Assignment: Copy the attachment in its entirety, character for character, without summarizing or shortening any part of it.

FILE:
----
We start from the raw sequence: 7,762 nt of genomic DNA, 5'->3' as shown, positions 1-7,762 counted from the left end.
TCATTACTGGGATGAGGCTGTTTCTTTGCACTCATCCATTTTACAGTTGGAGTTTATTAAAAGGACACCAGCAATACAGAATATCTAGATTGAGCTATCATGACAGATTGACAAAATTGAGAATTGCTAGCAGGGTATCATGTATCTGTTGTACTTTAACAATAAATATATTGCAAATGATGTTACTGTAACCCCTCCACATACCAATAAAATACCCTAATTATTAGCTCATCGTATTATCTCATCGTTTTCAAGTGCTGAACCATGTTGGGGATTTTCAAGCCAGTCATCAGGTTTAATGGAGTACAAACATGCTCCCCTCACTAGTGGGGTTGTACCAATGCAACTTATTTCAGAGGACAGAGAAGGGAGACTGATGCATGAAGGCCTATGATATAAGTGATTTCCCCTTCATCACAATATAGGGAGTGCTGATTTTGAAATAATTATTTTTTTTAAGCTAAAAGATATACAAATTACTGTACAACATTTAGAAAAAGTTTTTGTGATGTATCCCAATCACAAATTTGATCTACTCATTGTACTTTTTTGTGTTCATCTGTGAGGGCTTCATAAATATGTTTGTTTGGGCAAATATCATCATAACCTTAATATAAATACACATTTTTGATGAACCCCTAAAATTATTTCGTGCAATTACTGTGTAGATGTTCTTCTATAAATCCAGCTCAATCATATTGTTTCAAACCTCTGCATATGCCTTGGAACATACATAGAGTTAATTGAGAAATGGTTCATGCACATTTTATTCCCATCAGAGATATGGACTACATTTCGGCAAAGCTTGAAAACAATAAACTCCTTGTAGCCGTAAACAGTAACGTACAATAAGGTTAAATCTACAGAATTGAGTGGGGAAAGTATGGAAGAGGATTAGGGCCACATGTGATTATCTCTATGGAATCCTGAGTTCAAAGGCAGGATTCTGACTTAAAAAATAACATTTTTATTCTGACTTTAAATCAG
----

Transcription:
We start from the raw sequence: 7,762 nt of genomic DNA, 5'->3' as shown, positions 1-7,762 counted from the left end.
TCATTACTGGGATGAGGCTGTTTCTTTGCACTCATCCATTTTACAGTTGGAGTTTATTAAAAGGACACCAGCAATACAGAATATCTAGATTGAGCTATCATGACAGATTGACAAAATTGAGAATTGCTAGCAGGGTATCATGTATCTGTTGTACTTTAACAATAAATATATTGCAAATGATGTTACTGTAACCCCTCCACATACCAATAAAATACCCTAATTATTAGCTCATCGTATTATCTCATCGTTTTCAAGTGCTGAACCATGTTGGGGATTTTCAAGCCAGTCATCAGGTTTAATGGAGTACAAACATGCTCCCCTCACTAGTGGGGTTGTACCAATGCAACTTATTTCAGAGGACAGAGAAGGGAGACTGATGCATGAAGGCCTATGATATAAGTGATTTCCCCTTCATCACAATATAGGGAGTGCTGATTTTGAAATAATTATTTTTTTTAAGCTAAAAGATATACAAATTACTGTACAACATTTAGAAAAAGTTTTTGTGATGTATCCCAATCACAAATTTGATCTACTCATTGTACTTTTTTGTGTTCATCTGTGAGGGCTTCATAAATATGTTTGTTTGGGCAAATATCATCATAACCTTAATATAAATACACATTTTTGATGAACCCCTAAAATTATTTCGTGCAATTACTGTGTAGATGTTCTTCTATAAATCCAGCTCAATCATATTGTTTCAAACCTCTGCATATGCCTTGGAACATACATAGAGTTAATTGAGAAATGGTTCATGCACATTTTATTCCCATCAGAGATATGGACTACATTTCGGCAAAGCTTGAAAACAATAAACTCCTTGTAGCCGTAAACAGTAACGTACAATAAGGTTAAATCTACAGAATTGAGTGGGGAAAGTATGGAAGAGGATTAGGGCCACATGTGATTATCTCTATGGAATCCTGAGTTCAAAGGCAGGATTCTGACTTAAAAAATAACATTTTTATTCTGACTTTAAATCAG